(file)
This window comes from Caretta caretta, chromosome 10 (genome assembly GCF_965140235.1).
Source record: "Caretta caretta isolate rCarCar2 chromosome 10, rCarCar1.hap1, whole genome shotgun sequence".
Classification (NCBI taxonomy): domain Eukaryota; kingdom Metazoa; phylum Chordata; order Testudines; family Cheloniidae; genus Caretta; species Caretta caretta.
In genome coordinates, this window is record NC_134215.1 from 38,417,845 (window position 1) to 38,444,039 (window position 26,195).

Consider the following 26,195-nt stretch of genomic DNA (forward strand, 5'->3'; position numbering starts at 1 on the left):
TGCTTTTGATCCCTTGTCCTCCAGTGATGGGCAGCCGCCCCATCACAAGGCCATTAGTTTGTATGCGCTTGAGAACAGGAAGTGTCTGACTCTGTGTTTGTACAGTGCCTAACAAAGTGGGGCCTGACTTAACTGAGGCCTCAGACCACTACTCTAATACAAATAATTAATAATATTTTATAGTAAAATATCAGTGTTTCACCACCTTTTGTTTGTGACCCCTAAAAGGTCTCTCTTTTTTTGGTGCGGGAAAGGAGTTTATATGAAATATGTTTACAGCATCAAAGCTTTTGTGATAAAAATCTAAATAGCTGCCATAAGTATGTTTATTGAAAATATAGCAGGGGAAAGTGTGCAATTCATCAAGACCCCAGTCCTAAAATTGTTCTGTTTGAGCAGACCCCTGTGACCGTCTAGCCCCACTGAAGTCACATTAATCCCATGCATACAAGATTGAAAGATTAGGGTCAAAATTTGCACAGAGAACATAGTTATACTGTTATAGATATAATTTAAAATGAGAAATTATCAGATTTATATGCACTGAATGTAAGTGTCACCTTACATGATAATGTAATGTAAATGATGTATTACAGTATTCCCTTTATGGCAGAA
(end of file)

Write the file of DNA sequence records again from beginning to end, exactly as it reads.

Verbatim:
This window comes from Caretta caretta, chromosome 10 (genome assembly GCF_965140235.1).
Source record: "Caretta caretta isolate rCarCar2 chromosome 10, rCarCar1.hap1, whole genome shotgun sequence".
Classification (NCBI taxonomy): domain Eukaryota; kingdom Metazoa; phylum Chordata; order Testudines; family Cheloniidae; genus Caretta; species Caretta caretta.
In genome coordinates, this window is record NC_134215.1 from 38,417,845 (window position 1) to 38,444,039 (window position 26,195).

Consider the following 26,195-nt stretch of genomic DNA (forward strand, 5'->3'; position numbering starts at 1 on the left):
TGCTTTTGATCCCTTGTCCTCCAGTGATGGGCAGCCGCCCCATCACAAGGCCATTAGTTTGTATGCGCTTGAGAACAGGAAGTGTCTGACTCTGTGTTTGTACAGTGCCTAACAAAGTGGGGCCTGACTTAACTGAGGCCTCAGACCACTACTCTAATACAAATAATTAATAATATTTTATAGTAAAATATCAGTGTTTCACCACCTTTTGTTTGTGACCCCTAAAAGGTCTCTCTTTTTTTGGTGCGGGAAAGGAGTTTATATGAAATATGTTTACAGCATCAAAGCTTTTGTGATAAAAATCTAAATAGCTGCCATAAGTATGTTTATTGAAAATATAGCAGGGGAAAGTGTGCAATTCATCAAGACCCCAGTCCTAAAATTGTTCTGTTTGAGCAGACCCCTGTGACCGTCTAGCCCCACTGAAGTCACATTAATCCCATGCATACAAGATTGAAAGATTAGGGTCAAAATTTGCACAGAGAACATAGTTATACTGTTATAGATATAATTTAAAATGAGAAATTATCAGATTTATATGCACTGAATGTAAGTGTCACCTTACATGATAATGTAATGTAAATGATGTATTACAGTATTCCCTTTATGGCAGAA